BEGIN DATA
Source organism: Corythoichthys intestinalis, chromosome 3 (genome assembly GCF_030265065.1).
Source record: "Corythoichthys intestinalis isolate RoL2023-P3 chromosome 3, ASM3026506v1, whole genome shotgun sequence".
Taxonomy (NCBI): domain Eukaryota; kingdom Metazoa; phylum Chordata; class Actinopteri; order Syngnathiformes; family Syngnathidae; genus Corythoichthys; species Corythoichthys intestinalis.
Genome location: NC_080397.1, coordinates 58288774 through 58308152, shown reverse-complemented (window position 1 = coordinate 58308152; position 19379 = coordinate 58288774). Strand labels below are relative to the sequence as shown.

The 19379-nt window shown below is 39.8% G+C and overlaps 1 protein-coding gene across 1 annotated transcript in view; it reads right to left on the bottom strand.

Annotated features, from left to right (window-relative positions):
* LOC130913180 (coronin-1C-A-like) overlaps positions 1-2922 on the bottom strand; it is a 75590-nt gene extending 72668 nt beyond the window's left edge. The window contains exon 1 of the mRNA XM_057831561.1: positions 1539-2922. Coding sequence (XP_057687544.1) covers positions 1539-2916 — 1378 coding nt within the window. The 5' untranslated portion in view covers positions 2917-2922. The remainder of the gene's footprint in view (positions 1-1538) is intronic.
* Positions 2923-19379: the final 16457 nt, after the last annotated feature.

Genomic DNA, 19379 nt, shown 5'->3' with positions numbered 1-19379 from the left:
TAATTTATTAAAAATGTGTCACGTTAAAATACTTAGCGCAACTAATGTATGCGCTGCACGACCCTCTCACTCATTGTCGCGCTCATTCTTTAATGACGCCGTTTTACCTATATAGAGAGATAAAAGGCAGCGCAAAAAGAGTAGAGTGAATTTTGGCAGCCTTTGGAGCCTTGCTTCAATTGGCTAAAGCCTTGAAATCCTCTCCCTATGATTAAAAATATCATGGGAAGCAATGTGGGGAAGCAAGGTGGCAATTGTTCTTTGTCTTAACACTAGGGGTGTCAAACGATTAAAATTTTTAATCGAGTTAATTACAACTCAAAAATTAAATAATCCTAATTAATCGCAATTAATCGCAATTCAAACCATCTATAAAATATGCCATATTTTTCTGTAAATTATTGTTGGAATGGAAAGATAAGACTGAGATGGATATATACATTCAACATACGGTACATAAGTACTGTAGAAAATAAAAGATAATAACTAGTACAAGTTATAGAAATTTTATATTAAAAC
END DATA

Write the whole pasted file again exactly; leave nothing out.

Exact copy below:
Source organism: Corythoichthys intestinalis, chromosome 3 (genome assembly GCF_030265065.1).
Source record: "Corythoichthys intestinalis isolate RoL2023-P3 chromosome 3, ASM3026506v1, whole genome shotgun sequence".
Taxonomy (NCBI): domain Eukaryota; kingdom Metazoa; phylum Chordata; class Actinopteri; order Syngnathiformes; family Syngnathidae; genus Corythoichthys; species Corythoichthys intestinalis.
Genome location: NC_080397.1, coordinates 58288774 through 58308152, shown reverse-complemented (window position 1 = coordinate 58308152; position 19379 = coordinate 58288774). Strand labels below are relative to the sequence as shown.

The 19379-nt window shown below is 39.8% G+C and overlaps 1 protein-coding gene across 1 annotated transcript in view; it reads right to left on the bottom strand.

Annotated features, from left to right (window-relative positions):
* LOC130913180 (coronin-1C-A-like) overlaps positions 1-2922 on the bottom strand; it is a 75590-nt gene extending 72668 nt beyond the window's left edge. The window contains exon 1 of the mRNA XM_057831561.1: positions 1539-2922. Coding sequence (XP_057687544.1) covers positions 1539-2916 — 1378 coding nt within the window. The 5' untranslated portion in view covers positions 2917-2922. The remainder of the gene's footprint in view (positions 1-1538) is intronic.
* Positions 2923-19379: the final 16457 nt, after the last annotated feature.

Genomic DNA, 19379 nt, shown 5'->3' with positions numbered 1-19379 from the left:
TAATTTATTAAAAATGTGTCACGTTAAAATACTTAGCGCAACTAATGTATGCGCTGCACGACCCTCTCACTCATTGTCGCGCTCATTCTTTAATGACGCCGTTTTACCTATATAGAGAGATAAAAGGCAGCGCAAAAAGAGTAGAGTGAATTTTGGCAGCCTTTGGAGCCTTGCTTCAATTGGCTAAAGCCTTGAAATCCTCTCCCTATGATTAAAAATATCATGGGAAGCAATGTGGGGAAGCAAGGTGGCAATTGTTCTTTGTCTTAACACTAGGGGTGTCAAACGATTAAAATTTTTAATCGAGTTAATTACAACTCAAAAATTAAATAATCCTAATTAATCGCAATTAATCGCAATTCAAACCATCTATAAAATATGCCATATTTTTCTGTAAATTATTGTTGGAATGGAAAGATAAGACTGAGATGGATATATACATTCAACATACGGTACATAAGTACTGTAGAAAATAAAAGATAATAACTAGTACAAGTTATAGAAATTTTATATTAAAAC